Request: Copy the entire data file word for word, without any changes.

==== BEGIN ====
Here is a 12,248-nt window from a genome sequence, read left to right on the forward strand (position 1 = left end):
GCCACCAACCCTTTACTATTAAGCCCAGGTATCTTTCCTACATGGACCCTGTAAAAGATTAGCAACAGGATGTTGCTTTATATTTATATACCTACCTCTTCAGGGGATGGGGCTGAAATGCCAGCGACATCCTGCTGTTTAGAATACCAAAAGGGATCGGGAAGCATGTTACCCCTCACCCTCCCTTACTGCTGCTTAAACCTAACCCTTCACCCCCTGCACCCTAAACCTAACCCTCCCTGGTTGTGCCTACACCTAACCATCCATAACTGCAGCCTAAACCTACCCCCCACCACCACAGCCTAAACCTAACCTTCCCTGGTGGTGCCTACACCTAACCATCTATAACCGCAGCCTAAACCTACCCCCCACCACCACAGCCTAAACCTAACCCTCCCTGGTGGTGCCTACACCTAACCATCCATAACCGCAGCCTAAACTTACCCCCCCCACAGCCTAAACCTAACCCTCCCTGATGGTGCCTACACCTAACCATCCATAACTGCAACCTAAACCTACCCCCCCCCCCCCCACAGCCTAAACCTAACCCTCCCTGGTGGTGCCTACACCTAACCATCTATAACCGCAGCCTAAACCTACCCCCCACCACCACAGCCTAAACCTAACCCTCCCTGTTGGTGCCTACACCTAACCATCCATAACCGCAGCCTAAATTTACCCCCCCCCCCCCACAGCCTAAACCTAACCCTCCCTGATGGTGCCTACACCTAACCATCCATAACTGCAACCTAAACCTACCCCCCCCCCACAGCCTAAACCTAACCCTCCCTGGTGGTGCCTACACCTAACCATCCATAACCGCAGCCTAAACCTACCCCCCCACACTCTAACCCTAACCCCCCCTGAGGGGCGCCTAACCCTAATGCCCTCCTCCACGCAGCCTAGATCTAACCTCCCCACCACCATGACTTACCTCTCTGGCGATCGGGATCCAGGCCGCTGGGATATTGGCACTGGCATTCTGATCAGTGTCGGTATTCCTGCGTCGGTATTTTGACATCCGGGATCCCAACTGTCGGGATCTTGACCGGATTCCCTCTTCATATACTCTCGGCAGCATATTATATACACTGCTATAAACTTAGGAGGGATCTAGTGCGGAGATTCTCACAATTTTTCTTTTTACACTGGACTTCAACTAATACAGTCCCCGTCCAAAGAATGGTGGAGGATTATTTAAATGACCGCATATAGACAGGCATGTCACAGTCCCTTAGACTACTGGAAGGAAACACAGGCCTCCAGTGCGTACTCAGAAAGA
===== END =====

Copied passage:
Here is a 12,248-nt window from a genome sequence, read left to right on the forward strand (position 1 = left end):
GCCACCAACCCTTTACTATTAAGCCCAGGTATCTTTCCTACATGGACCCTGTAAAAGATTAGCAACAGGATGTTGCTTTATATTTATATACCTACCTCTTCAGGGGATGGGGCTGAAATGCCAGCGACATCCTGCTGTTTAGAATACCAAAAGGGATCGGGAAGCATGTTACCCCTCACCCTCCCTTACTGCTGCTTAAACCTAACCCTTCACCCCCTGCACCCTAAACCTAACCCTCCCTGGTTGTGCCTACACCTAACCATCCATAACTGCAGCCTAAACCTACCCCCCACCACCACAGCCTAAACCTAACCTTCCCTGGTGGTGCCTACACCTAACCATCTATAACCGCAGCCTAAACCTACCCCCCACCACCACAGCCTAAACCTAACCCTCCCTGGTGGTGCCTACACCTAACCATCCATAACCGCAGCCTAAACTTACCCCCCCCACAGCCTAAACCTAACCCTCCCTGATGGTGCCTACACCTAACCATCCATAACTGCAACCTAAACCTACCCCCCCCCCCCCCACAGCCTAAACCTAACCCTCCCTGGTGGTGCCTACACCTAACCATCTATAACCGCAGCCTAAACCTACCCCCCACCACCACAGCCTAAACCTAACCCTCCCTGTTGGTGCCTACACCTAACCATCCATAACCGCAGCCTAAATTTACCCCCCCCCCCCCACAGCCTAAACCTAACCCTCCCTGATGGTGCCTACACCTAACCATCCATAACTGCAACCTAAACCTACCCCCCCCCCACAGCCTAAACCTAACCCTCCCTGGTGGTGCCTACACCTAACCATCCATAACCGCAGCCTAAACCTACCCCCCCACACTCTAACCCTAACCCCCCCTGAGGGGCGCCTAACCCTAATGCCCTCCTCCACGCAGCCTAGATCTAACCTCCCCACCACCATGACTTACCTCTCTGGCGATCGGGATCCAGGCCGCTGGGATATTGGCACTGGCATTCTGATCAGTGTCGGTATTCCTGCGTCGGTATTTTGACATCCGGGATCCCAACTGTCGGGATCTTGACCGGATTCCCTCTTCATATACTCTCGGCAGCATATTATATACACTGCTATAAACTTAGGAGGGATCTAGTGCGGAGATTCTCACAATTTTTCTTTTTACACTGGACTTCAACTAATACAGTCCCCGTCCAAAGAATGGTGGAGGATTATTTAAATGACCGCATATAGACAGGCATGTCACAGTCCCTTAGACTACTGGAAGGAAACACAGGCCTCCAGTGCGTACTCAGAAAGA